Eliminating Crankshaft Torsional Vibration in Radial Aircraft Engines 360105
CRANKSHAFT torsional vibration has become a serious problem in aircraft engines. Thanks to much experimental work, we now have a good working knowledge of the two phases of the problem, the elastic and inertia characteristics of the crankshaft-propeller combination and the forces to which this system is subjected.
Methods used in the past to reduce vibration have been to change the elastic characteristics of the crankshaft, or to incorporate direct damping or some form of vibration damper of which the Lanchester and the resonant damper are examples. All of these methods have serious limitations. An interesting device which is capable of eliminating vibration in constant speed machinery is the undamped absorber. For variable speed machinery this absorber is of no value. By arranging an undamped absorber so that the restoring force varies with speed, it is possible, theoretically, to eliminate vibration in certain variable speed machinery. A pendulous weight rotating with the crankshaft of an engine can be constructed so that the restoring force has the desired variation with speed. The device is simple and has a number of outstanding advantages, chief of which is the extraordinary effectiveness of a comparatively small device. The principle has been utilized in a device applied to the Wright “Cyclone” series radial aircraft engines.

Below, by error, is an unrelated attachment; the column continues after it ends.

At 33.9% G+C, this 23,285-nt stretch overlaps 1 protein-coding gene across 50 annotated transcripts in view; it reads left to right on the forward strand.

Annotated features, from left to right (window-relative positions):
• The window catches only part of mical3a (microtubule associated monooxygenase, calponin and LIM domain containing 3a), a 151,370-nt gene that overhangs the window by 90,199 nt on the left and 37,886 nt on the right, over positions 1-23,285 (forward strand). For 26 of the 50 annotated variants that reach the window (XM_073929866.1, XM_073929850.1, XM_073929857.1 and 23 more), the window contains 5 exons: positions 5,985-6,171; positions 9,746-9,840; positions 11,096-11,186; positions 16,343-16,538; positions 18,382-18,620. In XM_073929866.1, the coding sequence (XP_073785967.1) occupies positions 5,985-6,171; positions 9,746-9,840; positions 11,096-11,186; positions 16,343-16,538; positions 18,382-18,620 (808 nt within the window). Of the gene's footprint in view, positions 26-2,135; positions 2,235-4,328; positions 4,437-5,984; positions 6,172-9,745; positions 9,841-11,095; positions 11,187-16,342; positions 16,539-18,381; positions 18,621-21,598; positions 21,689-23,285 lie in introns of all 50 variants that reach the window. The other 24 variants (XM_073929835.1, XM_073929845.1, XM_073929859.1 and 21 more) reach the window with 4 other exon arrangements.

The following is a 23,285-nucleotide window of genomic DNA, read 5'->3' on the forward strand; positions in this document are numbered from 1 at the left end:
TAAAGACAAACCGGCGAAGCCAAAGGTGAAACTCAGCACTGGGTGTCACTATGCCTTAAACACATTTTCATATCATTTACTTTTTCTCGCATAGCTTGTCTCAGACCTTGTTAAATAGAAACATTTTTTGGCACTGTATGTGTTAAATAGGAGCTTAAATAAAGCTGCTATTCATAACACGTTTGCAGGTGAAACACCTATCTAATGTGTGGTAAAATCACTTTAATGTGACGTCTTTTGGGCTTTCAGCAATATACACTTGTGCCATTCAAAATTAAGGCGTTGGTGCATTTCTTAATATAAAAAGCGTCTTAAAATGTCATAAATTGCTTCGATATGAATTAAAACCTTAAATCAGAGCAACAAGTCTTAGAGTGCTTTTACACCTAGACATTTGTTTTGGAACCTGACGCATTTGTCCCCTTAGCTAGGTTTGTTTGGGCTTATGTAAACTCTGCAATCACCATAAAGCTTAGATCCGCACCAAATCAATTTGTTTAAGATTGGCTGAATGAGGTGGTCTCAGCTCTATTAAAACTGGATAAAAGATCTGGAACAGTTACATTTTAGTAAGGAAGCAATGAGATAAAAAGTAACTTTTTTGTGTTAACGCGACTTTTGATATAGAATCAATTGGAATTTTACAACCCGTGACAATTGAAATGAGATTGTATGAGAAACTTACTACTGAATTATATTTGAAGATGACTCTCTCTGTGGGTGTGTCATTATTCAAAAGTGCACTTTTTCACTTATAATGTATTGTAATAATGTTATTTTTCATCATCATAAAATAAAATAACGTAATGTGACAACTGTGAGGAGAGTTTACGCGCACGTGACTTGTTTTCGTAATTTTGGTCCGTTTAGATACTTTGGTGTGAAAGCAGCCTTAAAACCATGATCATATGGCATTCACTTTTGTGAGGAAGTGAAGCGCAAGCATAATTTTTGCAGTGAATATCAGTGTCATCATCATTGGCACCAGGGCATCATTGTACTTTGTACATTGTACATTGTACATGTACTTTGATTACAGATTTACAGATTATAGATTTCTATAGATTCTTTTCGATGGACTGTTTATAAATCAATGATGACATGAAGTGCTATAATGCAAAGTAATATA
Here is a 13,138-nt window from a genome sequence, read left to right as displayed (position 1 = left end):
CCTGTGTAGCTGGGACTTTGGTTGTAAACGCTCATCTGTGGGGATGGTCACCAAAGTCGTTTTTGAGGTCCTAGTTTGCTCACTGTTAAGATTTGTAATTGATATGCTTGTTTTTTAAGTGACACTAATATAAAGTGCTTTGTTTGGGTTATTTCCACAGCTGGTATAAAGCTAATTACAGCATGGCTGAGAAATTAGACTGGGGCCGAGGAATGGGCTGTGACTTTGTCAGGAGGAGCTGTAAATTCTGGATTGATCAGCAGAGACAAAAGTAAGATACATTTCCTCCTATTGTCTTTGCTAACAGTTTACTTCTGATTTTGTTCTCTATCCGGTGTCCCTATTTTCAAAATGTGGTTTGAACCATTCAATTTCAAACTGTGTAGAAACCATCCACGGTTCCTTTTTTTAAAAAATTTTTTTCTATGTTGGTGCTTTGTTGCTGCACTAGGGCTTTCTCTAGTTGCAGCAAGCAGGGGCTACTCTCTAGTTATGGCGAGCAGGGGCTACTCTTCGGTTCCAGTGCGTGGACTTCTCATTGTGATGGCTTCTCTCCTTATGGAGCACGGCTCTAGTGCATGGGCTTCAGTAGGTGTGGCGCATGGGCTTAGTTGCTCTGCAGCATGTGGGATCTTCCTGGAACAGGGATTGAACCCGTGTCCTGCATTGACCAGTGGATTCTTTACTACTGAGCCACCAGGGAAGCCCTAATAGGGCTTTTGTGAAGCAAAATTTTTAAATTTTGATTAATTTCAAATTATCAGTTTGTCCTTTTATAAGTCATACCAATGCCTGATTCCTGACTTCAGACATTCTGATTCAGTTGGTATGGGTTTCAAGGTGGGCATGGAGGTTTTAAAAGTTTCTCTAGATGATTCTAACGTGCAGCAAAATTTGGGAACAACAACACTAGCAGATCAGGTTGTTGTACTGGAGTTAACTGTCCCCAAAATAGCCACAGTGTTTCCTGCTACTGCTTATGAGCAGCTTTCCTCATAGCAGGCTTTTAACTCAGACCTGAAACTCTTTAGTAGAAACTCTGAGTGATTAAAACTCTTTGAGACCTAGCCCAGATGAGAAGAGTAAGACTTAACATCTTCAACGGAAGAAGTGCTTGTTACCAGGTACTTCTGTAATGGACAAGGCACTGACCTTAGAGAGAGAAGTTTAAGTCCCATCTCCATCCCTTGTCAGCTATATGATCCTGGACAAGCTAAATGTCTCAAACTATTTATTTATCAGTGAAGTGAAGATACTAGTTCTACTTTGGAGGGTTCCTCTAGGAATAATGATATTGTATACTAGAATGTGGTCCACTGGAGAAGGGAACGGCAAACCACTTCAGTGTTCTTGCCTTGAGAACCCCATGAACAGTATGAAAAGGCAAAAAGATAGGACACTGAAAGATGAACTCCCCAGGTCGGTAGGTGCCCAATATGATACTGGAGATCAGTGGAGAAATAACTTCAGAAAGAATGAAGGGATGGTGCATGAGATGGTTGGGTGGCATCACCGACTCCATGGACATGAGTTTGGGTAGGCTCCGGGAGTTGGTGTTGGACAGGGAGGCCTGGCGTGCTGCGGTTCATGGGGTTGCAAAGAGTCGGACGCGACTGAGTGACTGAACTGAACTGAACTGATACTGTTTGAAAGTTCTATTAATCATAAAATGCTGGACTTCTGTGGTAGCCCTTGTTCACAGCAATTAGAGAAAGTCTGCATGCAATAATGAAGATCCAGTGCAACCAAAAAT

Torsiograph records taken on this engine show complete freedom from vibration with the device functioning.